We are thrilled to announce that Laura Stratte, RN has joined Elektra Health and our mission to smash the menopause taboo. Laura is an incredible talent, and we’re thrilled to have her working on behalf of women everywhere. Without further ado: read about Laura, her hormonal health journey, and what drew her to Elektra Health. Welcome to the team, Laura!
“Menopause and Me” written by Laura Stratte, RN
Laura Stratte, RN is Elektra’s Operations and Program Manager. Before joining the Elektra team, she worked as a nurse specializing in breast cancer care and cancer survivorship and built programs for cancer patients and survivors focused on wellness and lifestyle. She can’t believe her kids are already in high school and has an even harder time accepting that her first notable concert (Fishbone and the Red Hot Chili Peppers) was over three decades ago.
My experience with menopause can be divided into three parts. I’ve lived through two already but the third is just starting.
The first happened when I went through chemotherapy for breast cancer at age 35. That sudden thrust into chemo-induced menopause was a shocker that I was woefully unprepared for. I expected having to manage chemo symptoms like nausea and mouth sores, and I was actually excited that I wasn’t going to have my period for several months (chemo perk!) but when the hot flashes hit? I was not ready for those.
Fortunately, my cycle resumed after chemo was finished, but then I started on a 5+ year course of a common medication for breast cancer with side effects that, you guessed it, mimic menopause (cancer: the gift that keeps on giving). The hot flashes were back, along with the possibility of a whole host of other symptoms that I had never known about before.
I remember talking to a doctor about the hot flashes and he said “Don’t worry, they might get better eventually.” Get better with what? Magic?
My second menopause experience came four years later when I became a breast cancer nurse navigator and started working with women who were on the same or similar journeys. Some were experiencing menopausal symptoms due to their cancer treatments, but many were experiencing them because of the simple fact that they are women – and all women go through menopause! I met women trying to cope with symptoms – usually unsuccessfully and often many for years – that significantly affected their quality of life. I heard plenty of stories about women not being able to find the right help and support and I also discovered that many women didn’t know they could ask.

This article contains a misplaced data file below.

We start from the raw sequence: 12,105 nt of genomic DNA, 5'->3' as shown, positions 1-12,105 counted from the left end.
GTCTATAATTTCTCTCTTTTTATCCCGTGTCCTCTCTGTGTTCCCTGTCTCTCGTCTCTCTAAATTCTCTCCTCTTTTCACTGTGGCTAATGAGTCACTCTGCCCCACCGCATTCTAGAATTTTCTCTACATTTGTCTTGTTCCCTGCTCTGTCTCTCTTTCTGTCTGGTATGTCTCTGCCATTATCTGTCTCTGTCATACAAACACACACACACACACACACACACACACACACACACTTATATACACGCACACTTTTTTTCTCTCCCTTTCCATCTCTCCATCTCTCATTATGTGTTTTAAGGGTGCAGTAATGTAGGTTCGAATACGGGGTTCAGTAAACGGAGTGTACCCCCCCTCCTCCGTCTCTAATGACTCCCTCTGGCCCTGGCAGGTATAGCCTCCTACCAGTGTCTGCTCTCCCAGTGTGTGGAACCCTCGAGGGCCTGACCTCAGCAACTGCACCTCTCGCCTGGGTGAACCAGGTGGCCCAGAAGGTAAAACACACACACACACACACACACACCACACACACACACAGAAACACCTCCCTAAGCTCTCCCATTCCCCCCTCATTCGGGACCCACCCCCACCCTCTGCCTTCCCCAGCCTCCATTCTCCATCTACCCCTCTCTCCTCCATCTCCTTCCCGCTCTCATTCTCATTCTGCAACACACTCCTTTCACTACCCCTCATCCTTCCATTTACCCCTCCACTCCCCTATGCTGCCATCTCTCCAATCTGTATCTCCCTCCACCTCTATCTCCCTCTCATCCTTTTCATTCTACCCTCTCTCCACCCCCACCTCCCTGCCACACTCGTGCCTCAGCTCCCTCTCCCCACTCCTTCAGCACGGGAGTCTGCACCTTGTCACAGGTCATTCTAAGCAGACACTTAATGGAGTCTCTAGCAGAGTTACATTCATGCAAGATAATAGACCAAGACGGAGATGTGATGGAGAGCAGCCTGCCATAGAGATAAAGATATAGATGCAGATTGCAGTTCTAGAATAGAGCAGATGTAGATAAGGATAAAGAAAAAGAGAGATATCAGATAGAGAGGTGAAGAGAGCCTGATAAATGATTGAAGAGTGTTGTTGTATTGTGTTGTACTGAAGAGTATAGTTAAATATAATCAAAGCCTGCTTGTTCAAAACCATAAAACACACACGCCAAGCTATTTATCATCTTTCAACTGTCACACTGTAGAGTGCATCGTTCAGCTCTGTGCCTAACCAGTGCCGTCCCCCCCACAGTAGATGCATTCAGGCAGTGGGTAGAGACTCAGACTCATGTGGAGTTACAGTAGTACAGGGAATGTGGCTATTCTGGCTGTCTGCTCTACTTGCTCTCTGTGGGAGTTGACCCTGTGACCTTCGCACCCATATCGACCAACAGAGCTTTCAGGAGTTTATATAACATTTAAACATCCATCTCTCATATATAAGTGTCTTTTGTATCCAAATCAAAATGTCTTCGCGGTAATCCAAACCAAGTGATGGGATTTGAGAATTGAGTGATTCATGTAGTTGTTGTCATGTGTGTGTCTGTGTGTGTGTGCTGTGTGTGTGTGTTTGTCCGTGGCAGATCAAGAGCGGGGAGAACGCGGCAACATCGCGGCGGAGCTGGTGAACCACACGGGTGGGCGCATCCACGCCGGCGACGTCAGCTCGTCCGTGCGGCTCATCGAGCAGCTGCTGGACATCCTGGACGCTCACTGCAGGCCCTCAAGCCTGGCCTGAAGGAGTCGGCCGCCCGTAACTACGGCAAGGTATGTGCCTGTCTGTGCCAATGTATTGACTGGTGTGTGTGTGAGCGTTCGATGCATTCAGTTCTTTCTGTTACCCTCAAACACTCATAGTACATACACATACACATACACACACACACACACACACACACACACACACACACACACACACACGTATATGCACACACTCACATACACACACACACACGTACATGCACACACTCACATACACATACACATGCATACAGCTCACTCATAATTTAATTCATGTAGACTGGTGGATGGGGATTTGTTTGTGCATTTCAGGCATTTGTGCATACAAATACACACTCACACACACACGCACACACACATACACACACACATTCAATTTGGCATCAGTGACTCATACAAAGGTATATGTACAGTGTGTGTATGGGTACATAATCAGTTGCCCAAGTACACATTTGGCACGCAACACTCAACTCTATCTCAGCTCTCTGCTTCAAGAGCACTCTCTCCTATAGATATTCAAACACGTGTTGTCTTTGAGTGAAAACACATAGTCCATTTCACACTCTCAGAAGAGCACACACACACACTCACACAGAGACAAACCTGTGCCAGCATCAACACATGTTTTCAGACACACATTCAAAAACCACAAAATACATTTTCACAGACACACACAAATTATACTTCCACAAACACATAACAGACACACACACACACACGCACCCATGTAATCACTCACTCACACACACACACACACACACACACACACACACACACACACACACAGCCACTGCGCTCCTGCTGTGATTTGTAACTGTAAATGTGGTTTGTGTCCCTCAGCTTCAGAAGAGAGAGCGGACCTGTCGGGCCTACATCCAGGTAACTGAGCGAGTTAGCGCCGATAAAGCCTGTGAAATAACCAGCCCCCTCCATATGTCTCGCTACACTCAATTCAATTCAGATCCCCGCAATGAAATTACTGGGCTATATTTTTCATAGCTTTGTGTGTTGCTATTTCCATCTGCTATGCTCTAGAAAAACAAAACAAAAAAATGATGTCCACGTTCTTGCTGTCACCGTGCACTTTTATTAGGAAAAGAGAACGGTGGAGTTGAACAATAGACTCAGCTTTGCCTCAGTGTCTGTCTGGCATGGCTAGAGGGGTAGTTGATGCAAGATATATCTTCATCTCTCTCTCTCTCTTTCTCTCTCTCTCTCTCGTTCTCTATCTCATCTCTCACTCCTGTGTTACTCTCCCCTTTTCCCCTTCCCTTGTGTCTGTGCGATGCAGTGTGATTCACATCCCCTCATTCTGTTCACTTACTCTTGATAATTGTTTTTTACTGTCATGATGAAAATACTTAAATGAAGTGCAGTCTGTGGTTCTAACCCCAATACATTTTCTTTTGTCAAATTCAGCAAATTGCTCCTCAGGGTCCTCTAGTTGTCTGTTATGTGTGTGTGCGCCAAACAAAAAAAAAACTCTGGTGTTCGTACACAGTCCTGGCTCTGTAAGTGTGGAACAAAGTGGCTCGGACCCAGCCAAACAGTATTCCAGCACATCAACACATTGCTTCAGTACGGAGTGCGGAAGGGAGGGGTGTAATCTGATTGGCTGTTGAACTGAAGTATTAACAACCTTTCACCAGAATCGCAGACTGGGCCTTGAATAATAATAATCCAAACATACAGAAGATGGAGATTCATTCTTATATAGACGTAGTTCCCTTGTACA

Now I’m 47 (Gen X represent!) and starting to feel the perimenopausal feels – sleep, I’m really starting to miss you! I’m embarking on my third experience. One thing I’ve noticed is that my friends and I don’t talk about perimenopause or menopause. When we were having our kids way back when, pregnancy was a main topic of conversation. We swapped pregnancy books and maternity clothes and shared intimate details about bodies with one another. All. The. Time.
But we definitely aren’t sharing in the same way with menopause. I recently brought this up at a responsible, socially-distanced outside gathering with a few of my friends and they looked a bit confused when I suggested we talk about it.* I started to call out symptoms: anxiety, heavy periods, sleep disturbances, dry skin, hair thinning, vaginal issues…Each one of my friends was experiencing at least one symptom and none of them knew that these were associated with perimenopause and menopause.
*Let me add here that after I finished their unsolicited lesson, we turned the conversation around to the many benefits of our aging status: Our kids are old enough to drive themselves around! We are *finally* starting to care way less about the unimportant stuff! We can plan vacations outside of prime, expensive school vacation time! Well, theoretically at least for that last one. So many silver linings!
Through these personal and professional menopause experiences, I’ve seen the huge gap in knowledge, resources, and care for women going through this significant life transition. I’ve seen how this universally-female journey affecting 50% of the earth’s population is not only inadequately addressed by the traditional healthcare system, it’s also not properly celebrated and acknowledged by society at large. It remains deeply stigmatized. But I’ve also seen how menopause can also usher women into a wonderfully exciting and new phase of life that more often than not, gives us more time to focus on ourselves and our own well-being.
Laura and family on vacation in Spain (2019)
That’s why I am absolutely thrilled to be joining Elektra Health. All of those issues I just mentioned? Elektra is addressing each one by providing world-class, evidence-based care, education, and community for women as we navigate through the sometimes murky waters of perimenopause and menopause. Our mission is to smash the menopause taboo and empower women so we can take the reins on our own menopause journeys and celebrate ourselves.
I think this third time around, my menopause experience is going to be pretty amazing!